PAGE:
John-Paul Flintoff I'm a journalist, film maker and author.
* NEW BOOK * How To Change The World is published around the world from May 2012.
My previous book, Sew Your Own, was variously described (by other people) as wonderful, amazing, funny, warm, inspiring, moving and utterly brilliant.
This is my blog.• Ask me a question
#creature made with #sanpelegrino bottle, #coathanger, #cardboard, old corduroy, #packingtape
Thanks @craftivists for putting me up to this at Salon event yday. Had good chance to think quietly while finishing it today (Taken with Instagram)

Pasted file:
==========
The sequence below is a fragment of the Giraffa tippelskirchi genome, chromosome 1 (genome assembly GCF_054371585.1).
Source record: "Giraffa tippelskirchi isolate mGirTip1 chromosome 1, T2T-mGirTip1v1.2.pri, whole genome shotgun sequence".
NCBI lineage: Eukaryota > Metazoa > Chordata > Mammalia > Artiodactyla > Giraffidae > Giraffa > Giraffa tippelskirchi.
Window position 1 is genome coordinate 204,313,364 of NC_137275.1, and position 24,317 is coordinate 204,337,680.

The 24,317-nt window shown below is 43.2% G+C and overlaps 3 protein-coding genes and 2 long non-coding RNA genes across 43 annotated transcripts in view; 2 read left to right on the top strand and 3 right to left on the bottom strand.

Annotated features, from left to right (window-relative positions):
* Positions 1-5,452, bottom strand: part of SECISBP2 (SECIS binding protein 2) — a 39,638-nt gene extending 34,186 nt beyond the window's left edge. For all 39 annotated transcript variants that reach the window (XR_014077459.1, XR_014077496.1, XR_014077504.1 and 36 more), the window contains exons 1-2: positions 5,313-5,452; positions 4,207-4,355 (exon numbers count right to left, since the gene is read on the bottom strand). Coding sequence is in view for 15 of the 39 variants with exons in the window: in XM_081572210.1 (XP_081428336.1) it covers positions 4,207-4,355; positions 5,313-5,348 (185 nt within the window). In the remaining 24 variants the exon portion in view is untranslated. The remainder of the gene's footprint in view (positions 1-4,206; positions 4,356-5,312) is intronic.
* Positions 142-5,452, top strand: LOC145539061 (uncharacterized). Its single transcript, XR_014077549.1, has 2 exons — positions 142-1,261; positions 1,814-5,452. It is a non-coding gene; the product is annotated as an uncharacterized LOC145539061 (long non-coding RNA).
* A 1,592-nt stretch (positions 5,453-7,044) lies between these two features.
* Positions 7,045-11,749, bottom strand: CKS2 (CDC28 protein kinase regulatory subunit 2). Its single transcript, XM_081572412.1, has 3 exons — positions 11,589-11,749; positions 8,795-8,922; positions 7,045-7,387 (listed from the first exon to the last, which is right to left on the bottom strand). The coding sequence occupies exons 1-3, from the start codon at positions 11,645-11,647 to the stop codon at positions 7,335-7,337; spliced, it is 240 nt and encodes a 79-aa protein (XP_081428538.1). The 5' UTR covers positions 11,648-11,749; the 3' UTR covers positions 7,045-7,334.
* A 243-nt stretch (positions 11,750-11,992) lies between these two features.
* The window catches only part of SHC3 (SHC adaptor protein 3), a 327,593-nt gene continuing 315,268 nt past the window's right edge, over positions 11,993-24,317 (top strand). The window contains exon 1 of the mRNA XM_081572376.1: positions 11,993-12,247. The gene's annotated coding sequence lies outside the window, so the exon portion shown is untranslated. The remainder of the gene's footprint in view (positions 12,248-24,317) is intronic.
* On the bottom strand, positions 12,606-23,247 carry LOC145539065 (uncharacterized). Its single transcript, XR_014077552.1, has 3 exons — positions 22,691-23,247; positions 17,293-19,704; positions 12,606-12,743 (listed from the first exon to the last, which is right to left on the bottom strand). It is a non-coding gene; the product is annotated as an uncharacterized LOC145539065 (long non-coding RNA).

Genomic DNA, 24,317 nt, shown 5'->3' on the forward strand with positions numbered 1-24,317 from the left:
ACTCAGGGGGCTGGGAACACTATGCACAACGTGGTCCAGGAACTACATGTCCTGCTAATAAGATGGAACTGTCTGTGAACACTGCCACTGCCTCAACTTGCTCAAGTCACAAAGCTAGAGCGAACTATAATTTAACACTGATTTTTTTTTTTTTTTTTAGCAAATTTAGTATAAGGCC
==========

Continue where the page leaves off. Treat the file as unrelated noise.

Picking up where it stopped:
Woman teaching #knitting to man who lost use of one arm, at his request, @theschooloflife tonight (Taken with Instagram)
What happens when people reveal their earnings?
“Discussing money is the last taboo,” says Karl Plunkett ruefully. “We are happy to discuss sex, or death, but not – shock, horror – how much we earn. It’s just not something we do.”
Plunkett knows how painful it can be, having taken part in an open – and televised – discussion of wages at the company where he works. In a remarkable experiment, the multimillionaire owner of Pimlico Plumbers, Charlie Mullins, asked his entire workforce to reveal exactly how much they are paid. One by one, they pinned their salaries on a notice board for workmates to see – provoking a tidal wave of shock, guilt and resentment.
“If this happened at my company,” said one viewer on Twitter, echoing what thousands of others may have been thinking, “there would be war.”